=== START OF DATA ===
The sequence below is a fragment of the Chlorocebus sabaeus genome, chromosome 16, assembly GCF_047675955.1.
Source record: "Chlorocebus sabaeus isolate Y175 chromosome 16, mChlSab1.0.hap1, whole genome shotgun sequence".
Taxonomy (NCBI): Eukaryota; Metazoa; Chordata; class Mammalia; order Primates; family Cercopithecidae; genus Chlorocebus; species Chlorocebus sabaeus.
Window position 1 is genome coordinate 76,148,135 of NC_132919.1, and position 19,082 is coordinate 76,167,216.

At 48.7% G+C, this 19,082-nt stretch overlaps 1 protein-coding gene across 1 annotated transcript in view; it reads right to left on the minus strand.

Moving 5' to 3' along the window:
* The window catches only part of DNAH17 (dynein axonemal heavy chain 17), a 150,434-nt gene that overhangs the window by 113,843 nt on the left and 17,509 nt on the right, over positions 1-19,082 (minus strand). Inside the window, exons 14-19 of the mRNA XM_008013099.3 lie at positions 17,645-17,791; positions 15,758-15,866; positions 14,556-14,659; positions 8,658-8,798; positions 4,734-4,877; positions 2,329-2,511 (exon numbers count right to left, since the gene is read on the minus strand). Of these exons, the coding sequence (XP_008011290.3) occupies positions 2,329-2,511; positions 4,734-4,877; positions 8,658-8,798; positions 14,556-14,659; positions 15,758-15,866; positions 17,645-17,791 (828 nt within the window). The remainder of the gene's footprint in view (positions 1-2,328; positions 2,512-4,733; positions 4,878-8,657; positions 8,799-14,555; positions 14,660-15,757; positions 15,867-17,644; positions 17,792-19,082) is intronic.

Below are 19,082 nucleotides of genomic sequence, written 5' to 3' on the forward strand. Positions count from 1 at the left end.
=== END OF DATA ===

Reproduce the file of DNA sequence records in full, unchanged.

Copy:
The sequence below is a fragment of the Chlorocebus sabaeus genome, chromosome 16, assembly GCF_047675955.1.
Source record: "Chlorocebus sabaeus isolate Y175 chromosome 16, mChlSab1.0.hap1, whole genome shotgun sequence".
Taxonomy (NCBI): Eukaryota; Metazoa; Chordata; class Mammalia; order Primates; family Cercopithecidae; genus Chlorocebus; species Chlorocebus sabaeus.
Window position 1 is genome coordinate 76,148,135 of NC_132919.1, and position 19,082 is coordinate 76,167,216.

At 48.7% G+C, this 19,082-nt stretch overlaps 1 protein-coding gene across 1 annotated transcript in view; it reads right to left on the minus strand.

Moving 5' to 3' along the window:
* The window catches only part of DNAH17 (dynein axonemal heavy chain 17), a 150,434-nt gene that overhangs the window by 113,843 nt on the left and 17,509 nt on the right, over positions 1-19,082 (minus strand). Inside the window, exons 14-19 of the mRNA XM_008013099.3 lie at positions 17,645-17,791; positions 15,758-15,866; positions 14,556-14,659; positions 8,658-8,798; positions 4,734-4,877; positions 2,329-2,511 (exon numbers count right to left, since the gene is read on the minus strand). Of these exons, the coding sequence (XP_008011290.3) occupies positions 2,329-2,511; positions 4,734-4,877; positions 8,658-8,798; positions 14,556-14,659; positions 15,758-15,866; positions 17,645-17,791 (828 nt within the window). The remainder of the gene's footprint in view (positions 1-2,328; positions 2,512-4,733; positions 4,878-8,657; positions 8,799-14,555; positions 14,660-15,757; positions 15,867-17,644; positions 17,792-19,082) is intronic.

Below are 19,082 nucleotides of genomic sequence, written 5' to 3' on the forward strand. Positions count from 1 at the left end.